BioKIDS home

Kids' Inquiry of Diverse Species

European paper wasp

Polistes dominula

What do they look like?

European paper wasps are black wasps with yellow markings including rings on their body. They also have spots on their face and body which show information about gender. The spots might also have information about social status and whether they are aggressive. Faces with more black might show dominance and give information about the size of the wasp. European paper wasps have bright reddish-orange antennae. (Buck, et al., 2008a; Buck, et al., 2008b; Buck, et al., February 19, 2008; Green and Field, 2010)

European paper wasps look like Northern paper wasps, but they are smaller, about 2.0 cm long on average. They have 6 legs, a pair of antennae, and a pair of wings. They have an indentation on the side of the middle part of their bodies, and ridges on the front of their abdomens. They are different from closely related species because they fly with their back legs slightly below their bodies. Females are larger than males, and their undersides are black instead of yellow. Front wings are 9.5 to 13.0 mm long in females, and 8.5 to 12.0 mm long in males. (Buck, et al., 2008a; Buck, et al., February 19, 2008; Cranshaw, 2008)

  • Sexual Dimorphism
  • female larger
  • sexes colored or patterned differently
  • Average length
    2.0 cm
    0.79 in
  • Range wingspan
    8.5 to 13.0 mm
    0.33 to 0.51 in

Where do they live?

European paper wasps originally lived in the Mediterranean, northern Africa, southern Europe, the Middle East, and eastern China. They were introduced to North America in the 1970s and 1980s. At first, they were mostly found on the East coast of the United States. They have spread into the Midwest and the western and southwestern United States. European paper wasps were introduced to Canada in the 1990s, including Ontario, Nova Scotia, and British Columbia. They have also been introduced to Chile and Argentina and also western Australia. (Cervo, et al., 2000; Jacobs, 2011)

What kind of habitat do they need?

European paper wasps live on land in forests, grasslands, and in the hot and dry chaparral. They live in temperate climates, meaning places where the seasons change. They are found in urban, suburban, and agricultural areas. They tend to be located close to human civilization because they nest in things humans build. They also live in forests and on plants where they can feed and nest. When they are nesting, they choose spaces made by farm machines or things used for recreation. In the winter, pregnant queens stay in protected areas like in the walls of houses or hollow trees. Then, females build nests in these places or somewhere nearby at the beginning of spring. (Buck, et al., February 19, 2008; Jacobs, 2011; Rusina, et al., 2011)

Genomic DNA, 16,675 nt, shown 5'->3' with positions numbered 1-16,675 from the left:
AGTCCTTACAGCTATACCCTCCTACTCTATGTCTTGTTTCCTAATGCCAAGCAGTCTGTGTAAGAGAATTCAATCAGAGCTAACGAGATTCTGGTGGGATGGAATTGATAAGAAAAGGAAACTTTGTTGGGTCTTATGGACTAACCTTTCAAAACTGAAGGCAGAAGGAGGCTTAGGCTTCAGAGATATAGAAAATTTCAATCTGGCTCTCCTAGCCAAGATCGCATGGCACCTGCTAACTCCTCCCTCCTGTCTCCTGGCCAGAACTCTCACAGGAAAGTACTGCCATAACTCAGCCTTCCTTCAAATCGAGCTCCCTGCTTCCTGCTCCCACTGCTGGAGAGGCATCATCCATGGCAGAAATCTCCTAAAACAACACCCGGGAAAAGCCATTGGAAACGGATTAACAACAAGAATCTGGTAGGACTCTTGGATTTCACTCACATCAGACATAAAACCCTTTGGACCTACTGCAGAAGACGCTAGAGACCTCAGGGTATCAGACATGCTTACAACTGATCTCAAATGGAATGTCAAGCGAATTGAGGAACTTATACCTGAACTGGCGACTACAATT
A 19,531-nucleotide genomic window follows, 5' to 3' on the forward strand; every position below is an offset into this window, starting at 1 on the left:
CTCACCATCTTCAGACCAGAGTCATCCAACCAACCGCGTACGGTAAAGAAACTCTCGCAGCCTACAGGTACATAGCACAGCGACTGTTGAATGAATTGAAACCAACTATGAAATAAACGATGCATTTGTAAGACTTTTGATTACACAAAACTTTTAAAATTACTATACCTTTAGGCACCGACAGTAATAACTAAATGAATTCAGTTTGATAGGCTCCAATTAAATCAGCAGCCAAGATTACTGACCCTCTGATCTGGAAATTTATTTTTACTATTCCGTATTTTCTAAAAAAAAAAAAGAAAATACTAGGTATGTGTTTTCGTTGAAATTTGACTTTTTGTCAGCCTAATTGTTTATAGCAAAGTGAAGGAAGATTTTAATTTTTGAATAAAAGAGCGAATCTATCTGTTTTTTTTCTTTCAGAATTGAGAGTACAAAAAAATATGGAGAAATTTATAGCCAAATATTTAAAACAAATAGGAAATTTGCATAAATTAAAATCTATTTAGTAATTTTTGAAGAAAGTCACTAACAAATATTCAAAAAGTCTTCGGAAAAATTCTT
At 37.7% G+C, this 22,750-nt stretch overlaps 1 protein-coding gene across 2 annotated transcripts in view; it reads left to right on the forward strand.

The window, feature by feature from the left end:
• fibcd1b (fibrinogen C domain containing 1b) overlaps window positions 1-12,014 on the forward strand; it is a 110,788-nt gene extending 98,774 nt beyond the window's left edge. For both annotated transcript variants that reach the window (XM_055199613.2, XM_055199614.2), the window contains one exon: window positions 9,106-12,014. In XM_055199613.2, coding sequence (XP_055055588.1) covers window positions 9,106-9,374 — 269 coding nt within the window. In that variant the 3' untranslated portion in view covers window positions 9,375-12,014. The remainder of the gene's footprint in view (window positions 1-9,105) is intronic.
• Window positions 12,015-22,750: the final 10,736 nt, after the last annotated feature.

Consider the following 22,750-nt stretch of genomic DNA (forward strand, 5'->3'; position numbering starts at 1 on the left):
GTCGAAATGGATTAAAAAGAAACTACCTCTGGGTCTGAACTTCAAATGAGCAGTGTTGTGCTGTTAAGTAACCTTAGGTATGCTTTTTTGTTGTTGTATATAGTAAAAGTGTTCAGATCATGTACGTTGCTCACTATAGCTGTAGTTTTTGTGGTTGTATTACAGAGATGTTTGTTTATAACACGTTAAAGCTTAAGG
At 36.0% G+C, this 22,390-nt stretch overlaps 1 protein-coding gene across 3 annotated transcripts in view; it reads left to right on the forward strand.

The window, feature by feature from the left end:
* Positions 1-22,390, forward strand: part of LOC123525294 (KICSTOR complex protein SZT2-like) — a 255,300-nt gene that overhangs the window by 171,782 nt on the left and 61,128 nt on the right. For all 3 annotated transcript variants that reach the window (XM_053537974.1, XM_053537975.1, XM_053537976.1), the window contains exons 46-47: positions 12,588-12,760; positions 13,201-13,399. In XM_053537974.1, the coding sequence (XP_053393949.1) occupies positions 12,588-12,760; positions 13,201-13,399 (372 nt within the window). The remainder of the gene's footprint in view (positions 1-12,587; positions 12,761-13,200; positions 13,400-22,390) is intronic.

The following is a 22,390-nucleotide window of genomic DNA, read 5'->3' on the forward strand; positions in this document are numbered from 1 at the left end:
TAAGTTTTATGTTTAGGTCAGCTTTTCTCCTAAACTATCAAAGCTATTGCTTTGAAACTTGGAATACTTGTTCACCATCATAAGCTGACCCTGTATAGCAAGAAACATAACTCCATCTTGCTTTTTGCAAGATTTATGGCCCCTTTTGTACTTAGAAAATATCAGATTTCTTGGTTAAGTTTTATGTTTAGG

How do they grow?

European paper wasp eggs grow into larvae. Queen and worker wasps collect food for the larvae. The larvae go through a pupa state, and then transform into adults. At the right temperature and with enough food, adults take 40 days to develop into adults. Adults drum with their antennae on the larvae, which determines whether the larvae grow up into workers or founder wasps. (Suryanarayanan, et al., 2011)

How do they reproduce?

European paper wasp colonies have a queen who is head of the colony. The queen mates with more than one male, and is more likely to mate with resident males than transient males. Resident males defend a large tree or other spot for multiple days, while transient males move between defending different places. To choose mates, the queen flies over the territories of the males. She probably chooses a resident male because they are often large and aggressive. After the larvae develop, workers help the foundress female provide food to the other larvae. (Beani and Turillazzi, 1987; Beani, et al., 1992)

Queen European paper wasps are more likely to mate with males that don't share their nest. Males don't treat females differently if they are from the same nest. Females are picky in mating. (Liebert, et al., 2010)

Female European paper wasps mate during the spring and have more than one set offspring. They mate once more in the fall, and store male reproductive cells in their bodies until spring. They spend the winter in houses, walls, or outdoors. In April and May, they start to build nests in places that are dark and protected. They nest in places built by humans more often than northern paper wasps. Females nest alone or in combined nests with other females. Once in a while, females stay in the place where they hibernate until they take over an abandoned nest. Nests are built from papery materials and attached to wood, metal, or rock. At the beginning of the season, females lay eggs in the paper holes of the nest. During the season, worker wasps rebuild the nest and make it bigger. (Cranshaw, 2008; Zanette and Field, 2011)